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Reduce, Reuse, Recycle

April 21, 2022

Recycling is not only good for our planet, it is an essential tool in enhancing your ratings. Before we dive into some of the data, let’s take a step back to the basics.

Your audience share is based on Average Quarter Hours (AQH). AQH is a combination of cume and Time Spent Listening (TSL). Yes, we know the technical term in PPM markets is Average Weekly Time Exposed (AWTE), but us old schoolers want you to just get off our lawn.

TSL is composed of two data points…

  1. Occasions – How many times does a meter or diary keeper visit your station for at least five minutes in a given quarter hour?
  2. Duration – How long do they stick around?

NPR loves to run promos that talk about “driveway moments.” Sure, some of their content may be so compelling that a listener will sit in their car to hear the end of the feature. In reality, most do not. Think about it – someone has just slogged through an hour-long commute. The last thing they want to do is remain in their car. Despite our smarminess, we do have data to back this up. The average duration – at least in PPM world – does not vary by much. Generally, you’ll see it at around ten minutes. This means getting people to “listen longer” is a tough task.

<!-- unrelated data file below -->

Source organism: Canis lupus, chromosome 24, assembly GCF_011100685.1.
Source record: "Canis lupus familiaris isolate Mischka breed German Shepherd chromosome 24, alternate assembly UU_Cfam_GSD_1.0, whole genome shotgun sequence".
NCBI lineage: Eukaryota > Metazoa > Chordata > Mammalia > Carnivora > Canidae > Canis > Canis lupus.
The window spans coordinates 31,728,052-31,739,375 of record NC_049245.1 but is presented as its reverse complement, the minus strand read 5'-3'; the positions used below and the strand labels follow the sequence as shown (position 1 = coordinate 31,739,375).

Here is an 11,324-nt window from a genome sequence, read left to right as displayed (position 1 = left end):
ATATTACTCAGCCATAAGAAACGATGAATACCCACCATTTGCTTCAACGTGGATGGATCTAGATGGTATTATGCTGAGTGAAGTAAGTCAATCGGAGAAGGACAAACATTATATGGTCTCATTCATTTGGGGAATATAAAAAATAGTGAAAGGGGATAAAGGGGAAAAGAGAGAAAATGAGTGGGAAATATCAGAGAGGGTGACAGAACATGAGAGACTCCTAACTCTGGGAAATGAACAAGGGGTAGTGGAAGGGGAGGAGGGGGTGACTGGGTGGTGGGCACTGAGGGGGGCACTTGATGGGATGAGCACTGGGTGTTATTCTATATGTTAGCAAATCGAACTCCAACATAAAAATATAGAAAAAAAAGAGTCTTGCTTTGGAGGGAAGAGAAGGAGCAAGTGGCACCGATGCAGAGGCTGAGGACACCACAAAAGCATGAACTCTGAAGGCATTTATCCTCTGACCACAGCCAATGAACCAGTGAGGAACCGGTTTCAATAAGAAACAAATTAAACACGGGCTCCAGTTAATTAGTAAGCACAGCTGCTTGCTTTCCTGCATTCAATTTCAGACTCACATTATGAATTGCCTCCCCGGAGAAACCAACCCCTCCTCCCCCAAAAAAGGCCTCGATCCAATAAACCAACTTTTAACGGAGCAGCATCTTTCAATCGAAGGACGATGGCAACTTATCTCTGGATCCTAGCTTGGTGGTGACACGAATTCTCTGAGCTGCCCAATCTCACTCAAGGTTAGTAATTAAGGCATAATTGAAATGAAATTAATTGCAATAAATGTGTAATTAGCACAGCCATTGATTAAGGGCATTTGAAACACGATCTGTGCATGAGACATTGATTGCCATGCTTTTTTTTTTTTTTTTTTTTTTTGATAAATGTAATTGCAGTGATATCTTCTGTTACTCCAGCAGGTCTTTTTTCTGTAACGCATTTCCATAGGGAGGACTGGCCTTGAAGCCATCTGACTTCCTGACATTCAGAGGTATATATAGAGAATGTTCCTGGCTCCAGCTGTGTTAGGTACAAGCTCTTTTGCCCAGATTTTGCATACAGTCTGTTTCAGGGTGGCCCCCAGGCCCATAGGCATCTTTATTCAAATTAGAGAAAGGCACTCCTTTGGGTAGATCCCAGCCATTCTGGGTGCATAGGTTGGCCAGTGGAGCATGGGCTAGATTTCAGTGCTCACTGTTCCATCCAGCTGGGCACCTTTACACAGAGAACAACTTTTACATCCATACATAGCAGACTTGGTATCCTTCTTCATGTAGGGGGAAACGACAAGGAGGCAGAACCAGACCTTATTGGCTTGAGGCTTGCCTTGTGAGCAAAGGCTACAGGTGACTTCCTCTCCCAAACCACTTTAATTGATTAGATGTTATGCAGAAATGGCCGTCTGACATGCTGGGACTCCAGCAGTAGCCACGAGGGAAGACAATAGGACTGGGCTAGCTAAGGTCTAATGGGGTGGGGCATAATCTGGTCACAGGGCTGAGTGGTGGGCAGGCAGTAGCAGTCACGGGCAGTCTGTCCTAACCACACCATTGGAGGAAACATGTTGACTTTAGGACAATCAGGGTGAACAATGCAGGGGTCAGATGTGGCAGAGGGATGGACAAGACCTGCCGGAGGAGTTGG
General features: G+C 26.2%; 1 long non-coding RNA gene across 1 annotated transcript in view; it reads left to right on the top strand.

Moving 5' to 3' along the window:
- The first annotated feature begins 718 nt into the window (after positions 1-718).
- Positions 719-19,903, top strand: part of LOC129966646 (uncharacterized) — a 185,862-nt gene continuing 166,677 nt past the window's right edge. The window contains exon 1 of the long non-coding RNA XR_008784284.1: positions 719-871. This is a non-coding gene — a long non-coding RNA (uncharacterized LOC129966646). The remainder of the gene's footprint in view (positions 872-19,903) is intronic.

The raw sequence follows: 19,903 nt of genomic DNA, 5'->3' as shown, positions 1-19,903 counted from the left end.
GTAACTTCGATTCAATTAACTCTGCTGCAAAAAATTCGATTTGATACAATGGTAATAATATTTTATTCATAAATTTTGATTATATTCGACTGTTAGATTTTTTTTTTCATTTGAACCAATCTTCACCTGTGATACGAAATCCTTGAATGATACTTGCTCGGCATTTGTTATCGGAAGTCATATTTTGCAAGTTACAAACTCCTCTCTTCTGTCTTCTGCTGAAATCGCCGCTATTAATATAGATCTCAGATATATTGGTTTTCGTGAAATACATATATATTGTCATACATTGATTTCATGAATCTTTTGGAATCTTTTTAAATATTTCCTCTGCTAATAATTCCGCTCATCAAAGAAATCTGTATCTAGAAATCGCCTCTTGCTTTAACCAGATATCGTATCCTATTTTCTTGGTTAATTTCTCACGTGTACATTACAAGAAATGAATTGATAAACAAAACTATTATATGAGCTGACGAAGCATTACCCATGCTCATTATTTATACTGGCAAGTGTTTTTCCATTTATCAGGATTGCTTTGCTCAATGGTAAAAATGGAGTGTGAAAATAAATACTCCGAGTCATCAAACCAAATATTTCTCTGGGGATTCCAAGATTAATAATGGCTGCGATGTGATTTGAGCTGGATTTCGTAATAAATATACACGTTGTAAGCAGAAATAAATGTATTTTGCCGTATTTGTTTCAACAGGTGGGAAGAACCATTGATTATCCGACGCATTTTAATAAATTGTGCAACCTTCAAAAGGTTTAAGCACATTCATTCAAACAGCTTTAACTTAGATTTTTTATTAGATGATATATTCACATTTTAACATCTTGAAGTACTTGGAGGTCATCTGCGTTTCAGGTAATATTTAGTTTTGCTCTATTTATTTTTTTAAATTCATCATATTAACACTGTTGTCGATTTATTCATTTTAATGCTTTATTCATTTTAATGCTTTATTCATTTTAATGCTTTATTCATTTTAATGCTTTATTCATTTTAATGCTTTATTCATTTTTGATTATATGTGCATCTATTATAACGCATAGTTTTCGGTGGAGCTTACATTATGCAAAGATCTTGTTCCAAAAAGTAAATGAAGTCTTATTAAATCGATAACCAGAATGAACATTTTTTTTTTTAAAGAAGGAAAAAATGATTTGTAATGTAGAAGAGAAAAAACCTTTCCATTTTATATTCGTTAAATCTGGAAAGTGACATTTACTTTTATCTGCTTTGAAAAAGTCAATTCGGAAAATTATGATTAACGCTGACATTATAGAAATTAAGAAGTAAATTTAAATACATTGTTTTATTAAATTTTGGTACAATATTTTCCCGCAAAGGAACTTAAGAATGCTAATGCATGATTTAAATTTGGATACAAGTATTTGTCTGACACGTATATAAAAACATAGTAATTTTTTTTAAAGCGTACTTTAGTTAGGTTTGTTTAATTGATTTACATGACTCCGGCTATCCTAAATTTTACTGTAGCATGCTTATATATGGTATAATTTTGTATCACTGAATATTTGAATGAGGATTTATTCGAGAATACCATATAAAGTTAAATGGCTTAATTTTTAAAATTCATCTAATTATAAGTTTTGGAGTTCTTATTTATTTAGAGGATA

You have a better chance of getting your listeners to visit you more frequently. You can do this in two ways:

  1. Horizontal recycling – Tuning in on different days. They listen during the week. How do you get them to sample you on the weekend?
  2. Vertical recycling – Listening to different dayparts. Someone listens on the way home from work. How can you get them to tune in during their morning commute?

You can also do a combination of these.

Now for the data part. One of the benchmarks we review for our clients is what percentage of their target cume tunes in to the five major dayparts (Morning, Midday, Afternoon, Nights, and Weekends). We can get a very clear picture of how healthy a station is by looking at these percentages.

For most music stations, a healthy tune-in percentage looks like this:

  • Morning – Assuming you do not have a huge morning drive audience/legendary morning show, a healthy tune-in is around 30-35%.
  • Midday and Afternoon – These dayparts almost always have more cume than Morning and we like to see tune-in at around 50%.
  • Nights – For most music stations, especially those focusing on older demos, you’re lucky to get 25%.
  • Weekends – This daypart is often overlooked but well-performing radio stations will hit the 50% mark.

These figures are averages and can be greatly affected by format and demo. For example, sports radio gets most of its listening Monday-Friday 6A-7P. Stations focused on the 18-34 demo generally see their best tune-in in the Afternoon and Weekend.

Getting new cume to listen to your station is very hard. However, once you have them, you have the power to nurture their listening through recycling.

The Ratings Experts at Research Director, Inc. have other tools – and expertise – that can help you with this and other ratings opportunities you are facing. Click here to find out more.

-Steve Allan, Programming Research Consultant